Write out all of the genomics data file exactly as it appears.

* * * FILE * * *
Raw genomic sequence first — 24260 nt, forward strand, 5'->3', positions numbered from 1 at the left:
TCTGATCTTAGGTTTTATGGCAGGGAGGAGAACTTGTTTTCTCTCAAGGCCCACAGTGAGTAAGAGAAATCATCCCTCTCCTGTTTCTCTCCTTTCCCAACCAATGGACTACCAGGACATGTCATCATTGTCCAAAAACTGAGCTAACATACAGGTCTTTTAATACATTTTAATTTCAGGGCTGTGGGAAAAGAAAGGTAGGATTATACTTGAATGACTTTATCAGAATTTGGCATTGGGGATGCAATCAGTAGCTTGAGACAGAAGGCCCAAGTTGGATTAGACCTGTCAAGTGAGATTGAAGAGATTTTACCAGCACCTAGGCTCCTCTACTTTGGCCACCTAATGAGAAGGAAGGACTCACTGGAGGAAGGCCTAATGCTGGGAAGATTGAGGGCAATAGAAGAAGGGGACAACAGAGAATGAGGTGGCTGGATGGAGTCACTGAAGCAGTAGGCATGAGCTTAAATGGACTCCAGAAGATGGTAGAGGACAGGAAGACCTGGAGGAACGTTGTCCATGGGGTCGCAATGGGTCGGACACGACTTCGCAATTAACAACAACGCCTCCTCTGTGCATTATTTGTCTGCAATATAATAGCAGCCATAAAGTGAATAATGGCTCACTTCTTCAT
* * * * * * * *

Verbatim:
Raw genomic sequence first — 24260 nt, forward strand, 5'->3', positions numbered from 1 at the left:
TCTGATCTTAGGTTTTATGGCAGGGAGGAGAACTTGTTTTCTCTCAAGGCCCACAGTGAGTAAGAGAAATCATCCCTCTCCTGTTTCTCTCCTTTCCCAACCAATGGACTACCAGGACATGTCATCATTGTCCAAAAACTGAGCTAACATACAGGTCTTTTAATACATTTTAATTTCAGGGCTGTGGGAAAAGAAAGGTAGGATTATACTTGAATGACTTTATCAGAATTTGGCATTGGGGATGCAATCAGTAGCTTGAGACAGAAGGCCCAAGTTGGATTAGACCTGTCAAGTGAGATTGAAGAGATTTTACCAGCACCTAGGCTCCTCTACTTTGGCCACCTAATGAGAAGGAAGGACTCACTGGAGGAAGGCCTAATGCTGGGAAGATTGAGGGCAATAGAAGAAGGGGACAACAGAGAATGAGGTGGCTGGATGGAGTCACTGAAGCAGTAGGCATGAGCTTAAATGGACTCCAGAAGATGGTAGAGGACAGGAAGACCTGGAGGAACGTTGTCCATGGGGTCGCAATGGGTCGGACACGACTTCGCAATTAACAACAACGCCTCCTCTGTGCATTATTTGTCTGCAATATAATAGCAGCCATAAAGTGAATAATGGCTCACTTCTTCAT